Antisaccade and prosaccade eye movements in individuals clinically at risk for psychosis: comparison with first-episode schizophrenia and prediction of conversion
- 41 Downloads
Saccadic eye movements are well-described markers of cerebral function and have been widely studied in schizophrenia spectrum populations. However, less is known about saccades in individuals clinically at risk for schizophrenia. Therefore, we studied individuals in an at-risk mental state (ARMS) (N = 160), patients in their first episode of schizophrenia (N = 32) and healthy controls (N = 75). N = 88 ARMS participants showed an early at-risk mental state (E-ARMS), defined by cognitive-perceptive basic symptoms (COPER) or a combination of risk and loss of function, whereas N = 72 were in a late at-risk mental state (L-ARMS), defined by attenuated psychotic symptoms or brief limited intermittent psychotic symptoms. We examined prosaccades, reflecting overt attentional shifts, and antisaccades, measuring inhibitory control, as well as their relationship as an indicator of the interplay of bottom–up and top–down influences. L-ARMS but not E-ARMS participants had increased antisaccade latencies compared to controls. First-episode patients had higher antisaccade error rates compared to E-ARMS participants and controls, and increased latencies compared to all other groups. Prosaccade latencies did not differ between groups. We observed the expected negative correlation between prosaccade latency and antisaccade error rate, indicating that individuals with shorter prosaccade latencies made more antisaccade errors. The magnitude of the association did not differ between groups. No saccadic measure predicted conversion to psychosis within 2 years. These findings confirm the existence of antisaccade impairments in patients with schizophrenia and provide evidence that volitional response generation in the antisaccade task may be affected even before onset of clinically overt psychosis.
KeywordsAntisaccade Prosaccade Clinical high risk Prognostic biomarkers
This work was supported by the German Federal Ministry for Education and Research (BMBF) (Grant numbers BMBF 01GI 9934, 01GI 0234, 01GI9932, 01GI0232, 01GI0532). The funding source had no further role in the study design; the collection, analysis, and interpretation of data; the writing of the report; and the decision to submit the paper for publication.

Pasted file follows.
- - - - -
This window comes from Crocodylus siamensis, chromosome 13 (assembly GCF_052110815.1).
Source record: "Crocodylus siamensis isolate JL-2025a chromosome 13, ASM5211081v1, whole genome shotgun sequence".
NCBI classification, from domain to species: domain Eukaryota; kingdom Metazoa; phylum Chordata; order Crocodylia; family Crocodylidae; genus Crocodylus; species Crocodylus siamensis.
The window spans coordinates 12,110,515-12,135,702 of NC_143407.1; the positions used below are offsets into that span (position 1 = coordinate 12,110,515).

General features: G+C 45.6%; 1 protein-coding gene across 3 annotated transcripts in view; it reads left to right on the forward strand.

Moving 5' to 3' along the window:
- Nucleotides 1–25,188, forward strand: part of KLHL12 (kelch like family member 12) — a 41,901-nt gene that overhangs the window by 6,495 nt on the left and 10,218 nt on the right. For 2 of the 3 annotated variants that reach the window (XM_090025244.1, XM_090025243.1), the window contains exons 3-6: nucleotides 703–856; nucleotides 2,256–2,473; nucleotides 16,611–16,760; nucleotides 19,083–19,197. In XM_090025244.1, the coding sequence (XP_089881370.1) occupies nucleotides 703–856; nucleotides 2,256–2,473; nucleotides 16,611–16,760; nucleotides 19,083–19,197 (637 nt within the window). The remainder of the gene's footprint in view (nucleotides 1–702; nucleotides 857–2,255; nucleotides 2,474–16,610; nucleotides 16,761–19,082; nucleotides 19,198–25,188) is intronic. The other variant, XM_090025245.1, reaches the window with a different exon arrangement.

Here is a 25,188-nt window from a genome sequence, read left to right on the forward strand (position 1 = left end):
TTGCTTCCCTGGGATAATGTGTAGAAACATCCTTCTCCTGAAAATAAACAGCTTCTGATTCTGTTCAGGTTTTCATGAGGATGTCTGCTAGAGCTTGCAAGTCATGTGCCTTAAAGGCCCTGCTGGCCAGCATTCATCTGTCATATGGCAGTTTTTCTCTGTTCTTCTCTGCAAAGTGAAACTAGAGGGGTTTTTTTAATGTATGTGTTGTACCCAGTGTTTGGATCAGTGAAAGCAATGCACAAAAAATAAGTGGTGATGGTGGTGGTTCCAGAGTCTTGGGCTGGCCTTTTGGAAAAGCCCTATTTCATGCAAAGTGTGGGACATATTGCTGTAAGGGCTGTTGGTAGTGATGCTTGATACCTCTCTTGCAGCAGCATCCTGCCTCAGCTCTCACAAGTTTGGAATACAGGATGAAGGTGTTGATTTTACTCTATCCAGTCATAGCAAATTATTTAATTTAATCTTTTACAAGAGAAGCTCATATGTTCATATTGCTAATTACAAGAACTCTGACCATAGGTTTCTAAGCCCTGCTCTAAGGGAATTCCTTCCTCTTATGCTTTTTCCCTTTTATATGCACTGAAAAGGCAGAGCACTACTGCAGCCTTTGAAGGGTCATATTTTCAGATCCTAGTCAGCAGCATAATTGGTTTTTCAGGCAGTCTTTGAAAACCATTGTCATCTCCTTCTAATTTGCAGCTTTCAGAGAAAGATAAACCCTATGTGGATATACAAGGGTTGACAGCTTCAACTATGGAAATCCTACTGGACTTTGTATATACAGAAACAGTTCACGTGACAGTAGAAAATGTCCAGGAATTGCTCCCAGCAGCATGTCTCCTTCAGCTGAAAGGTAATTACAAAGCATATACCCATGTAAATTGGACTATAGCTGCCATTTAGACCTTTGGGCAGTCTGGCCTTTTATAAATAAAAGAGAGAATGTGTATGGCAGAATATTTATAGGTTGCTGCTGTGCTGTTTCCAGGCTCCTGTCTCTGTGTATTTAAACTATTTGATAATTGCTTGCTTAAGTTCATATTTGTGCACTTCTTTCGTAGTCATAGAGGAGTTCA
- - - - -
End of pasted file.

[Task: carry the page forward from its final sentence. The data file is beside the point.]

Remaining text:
MW, WW, WM, SR and JK conceived the study and obtained funding. MW designed the study and wrote the protocol. IF, WW, and ADB were responsible for data recording and management. LK and UE performed the analysis and wrote the first draft of the manuscript. All authors have contributed to data acquisition and to revising the manuscript and have approved the final manuscript. Luca Kleineidam (LK), Ingo Frommann (IF), Stephan Ruhrmann (SR), Joachim Klosterkötter (JK), Anke Brockhaus-Dumke (ABD) Wolfgang Wölwer (WW), Wolfgang Gaebel (WG), Wolfgang Maier (WM), Michael Wagner (MW), Ulrich Ettinger (UE).
Compliance with ethical standards
Conflict of interest
All authors report no biomedical financial interests or potential conflicts of interest.
- 10.Ettinger U, Meyhöfer I, Steffens M et al (2014) Genetics, cognition, and neurobiology of schizotypal personality: A review of the overlap with schizophrenia. Frontiers Media SAGoogle Scholar
- 19.Frommann I, Pukrop R, Brinkmeyer J et al (2011) Neuropsychological profiles in different at-risk states of psychosis: executive control impairment in the early—and additional memory dysfunction in the late—prodromal state. Schizophr Bull 37:861–873. https://doi.org/10.1093/schbul/sbp155 CrossRefPubMedGoogle Scholar
- 23.First MB, Spitzer RL, Gibbon M, Williams JBW (1997) Structured Clinical Interview for DSM-IV Axis I Disorders, Clinician Version (SCID-CV)Google Scholar
- 25.American Psychiatric Association (2000) DSM-IVGoogle Scholar
- 26.Möller HJ, Riedel M, Jäger M et al (2008) Short-term treatment with risperidone or haloperidol in first-episode schizophrenia: 8-week results of a randomized controlled trial within the German research network on Schizophrenia. Int J Neuropsychopharmacol 11(7):985–997. https://doi.org/10.1017/S1461145708008791 CrossRefPubMedGoogle Scholar
- 33.Harris MSH, Reilly JL, Thase ME et al (2009) Response suppression deficits in treatment-naïve first-episode patients with schizophrenia, psychotic bipolar disorder and psychotic major depression. Psychiatry Res 170:150–156. https://doi.org/10.1016/j.psychres.2008.10.031 CrossRefPubMedPubMedCentralGoogle Scholar
- 38.Fusar-Poli P, Bonoldi I, Yung AR et al (2012) Predicting psychosis: meta-analysis of transition outcomes in individuals at high clinical risk. Arch Gen Psychiatry 69(3):220–229. https://doi.org/10.1001/archgenpsychiatry.2011.1472 CrossRefPubMedPubMedCentralGoogle Scholar